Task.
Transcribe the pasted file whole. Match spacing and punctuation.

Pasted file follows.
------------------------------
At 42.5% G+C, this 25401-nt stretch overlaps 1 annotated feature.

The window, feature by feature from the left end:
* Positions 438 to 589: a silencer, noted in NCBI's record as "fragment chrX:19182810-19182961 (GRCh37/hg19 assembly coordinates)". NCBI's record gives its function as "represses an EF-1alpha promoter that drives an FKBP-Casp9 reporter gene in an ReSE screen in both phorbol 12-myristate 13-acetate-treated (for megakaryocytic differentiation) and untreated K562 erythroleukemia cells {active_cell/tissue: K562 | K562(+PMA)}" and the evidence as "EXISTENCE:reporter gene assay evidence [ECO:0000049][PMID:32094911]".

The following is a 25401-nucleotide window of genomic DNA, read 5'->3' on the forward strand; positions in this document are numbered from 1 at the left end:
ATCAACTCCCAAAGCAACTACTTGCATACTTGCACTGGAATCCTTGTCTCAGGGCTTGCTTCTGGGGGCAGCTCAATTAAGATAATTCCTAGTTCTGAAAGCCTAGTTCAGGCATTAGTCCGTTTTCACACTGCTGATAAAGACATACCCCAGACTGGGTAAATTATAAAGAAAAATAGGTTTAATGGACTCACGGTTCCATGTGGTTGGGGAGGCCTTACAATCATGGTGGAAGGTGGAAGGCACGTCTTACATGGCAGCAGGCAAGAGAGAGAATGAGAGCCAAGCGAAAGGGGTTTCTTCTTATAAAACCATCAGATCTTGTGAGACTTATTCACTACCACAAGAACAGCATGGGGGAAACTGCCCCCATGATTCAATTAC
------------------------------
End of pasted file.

At 42.5% G+C, this 25401-nt stretch overlaps 1 annotated feature.

The window, feature by feature from the left end:
* Positions 438 to 589: a silencer, noted in NCBI's record as "fragment chrX:19182810-19182961 (GRCh37/hg19 assembly coordinates)". NCBI's record gives its function as "represses an EF-1alpha promoter that drives an FKBP-Casp9 reporter gene in an ReSE screen in both phorbol 12-myristate 13-acetate-treated (for megakaryocytic differentiation) and untreated K562 erythroleukemia cells {active_cell/tissue: K562 | K562(+PMA)}" and the evidence as "EXISTENCE:reporter gene assay evidence [ECO:0000049][PMID:32094911]".

The following is a 25401-nucleotide window of genomic DNA, read 5'->3' on the forward strand; positions in this document are numbered from 1 at the left end:
ATCAACTCCCAAAGCAACTACTTGCATACTTGCACTGGAATCCTTGTCTCAGGGCTTGCTTCTGGGGGCAGCTCAATTAAGATAATTCCTAGTTCTGAAAGCCTAGTTCAGGCATTAGTCCGTTTTCACACTGCTGATAAAGACATACCCCAGACTGGGTAAATTATAAAGAAAAATAGGTTTAATGGACTCACGGTTCCATGTGGTTGGGGAGGCCTTACAATCATGGTGGAAGGTGGAAGGCACGTCTTACATGGCAGCAGGCAAGAGAGAGAATGAGAGCCAAGCGAAAGGGGTTTCTTCTTATAAAACCATCAGATCTTGTGAGACTTATTCACTACCACAAGAACAGCATGGGGGAAACTGCCCCCATGATTCAATTAC